Orton-Gillingham methods build strong, confident readers. If your child is struggling in school, consider working with an Orton-Gillingham tutor over the summer to help them build reading confidence and a lifetime love of learning. Don’t let them struggle for years. Signs that a child will struggle with reading are evident in kindergarten.
The sequential part of Orton-Gillingham teaches reading skills in a direct, systematic, orderly way and including: phonemic awareness, letter recognition, concepts of print, sound/symbol relationship, word reading and spelling, syllables, fluency skills, vocabulary, and comprehension. When a child struggles with fluency, usually one of the more fundamental building blocks, listed above, is weak. Fluency involves the pace and accuracy of reading and prosody. Prosody is the expression, volume, phrasing and smoothness.
Minnesota has adopted Read Well by 3rd Grade, but most of us don’t know what that means. We read to comprehend information, but before we do that reading fluency is key and before that, other building blocks. Today, in many of our schools children’s fluency is measured by giving them the same three grade level passages multiple times over the year and having a child read each for one minute. A recorder marks the errors a student makes and indicates the number of words the child read. Sometimes comprehensions is tested by having the student retell the story…. but that is a different conversation. Most research expect that a third grade child should begin the year reading grade level material at a rate of 70 or more words per minute and end the year reading 100 or more words per minute they are considered meeting their benchmark with 95% – 97% accuracy, respectively. The numbers for the rate of reading represent the 50th percentile. If a students falls below the midpoint they should be receiving additional intentional support in the area that they have demonstrated a weakness in that comes before fluency on the continuum of learning to read. If your child is not meeting the midpoint by the end of third grade, fourth grade will be significantly more challenging than previous years. I could argue that for some students meeting the middle is even too lower of a threshold.
I’m happy to talk with any family about reading, if I can’t help you, I can often direct you to someone that can. Please feel free to call me at 218-340-7393.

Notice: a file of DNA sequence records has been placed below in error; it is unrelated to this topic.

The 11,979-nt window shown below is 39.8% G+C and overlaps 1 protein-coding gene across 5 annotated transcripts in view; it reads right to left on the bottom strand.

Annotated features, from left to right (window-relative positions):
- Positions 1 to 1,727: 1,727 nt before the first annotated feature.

February 1, 2014
Whether you’re the parent of a child with a reading disability or an educator that works with learning disabled students on a daily basis, you’re undoubtedly always looking for new tools to help these bright young kids meet their potential and work through their disability. While there are numerous technologies out there that can help, perhaps one of the richest is the iPad, which offers dozens of applications designed to meet the needs of learning disabled kids and beginning readers alike. Here, we highlight just a few of the amazing apps out there that can help students with a reading disability improve their skills not only in reading, writing, and spelling, but also get a boost in confidence and learn to see school as a fun, engaging activity, not a struggle.
These tools are useful for both educators and students with reading disabilities alike, aiding in everything from looking up a correct spelling to reading text out loud.
: Speak It! is a great text-to-speech solution that can allow students with reading disabilities to get a little help with reading when they need it.
Talk to Me
: Talk to Me is another text to speech application
. It can be used to read words out loud as they are typed, which can help students to better correlate the letters and words with how they’re pronounced.
: Dragon Dictation works in reverse of the two apps we just listed. Instead of reading text out loud, the application
writes down spoken text. For students who struggle with writing, it can be a great way for them to jot down ideas or get help learning.Merriam-Webster Dictionary
: If spelling is a problem, it’s always a good idea to have a really great dictionary on hand. This app from Merriam-Webster can provide that.
: If Dictionary.com is your go-to place for definitions and spelling help, this app can be a great way to bring that functionality to your iPad or iPhone.
: With Prizmo, users can scan in any kind of text document and have the program read it out loud, which can be a big help to those who struggle with reading.
Flashcards for iPad
: This app makes it easy to study words, spelling, and other things that young and LD readers might need help with.
: Using Soundnote, you can record drawings, notes, and audio all at once, balancing reading-based skills with those that are auditory and visual.
For more apps see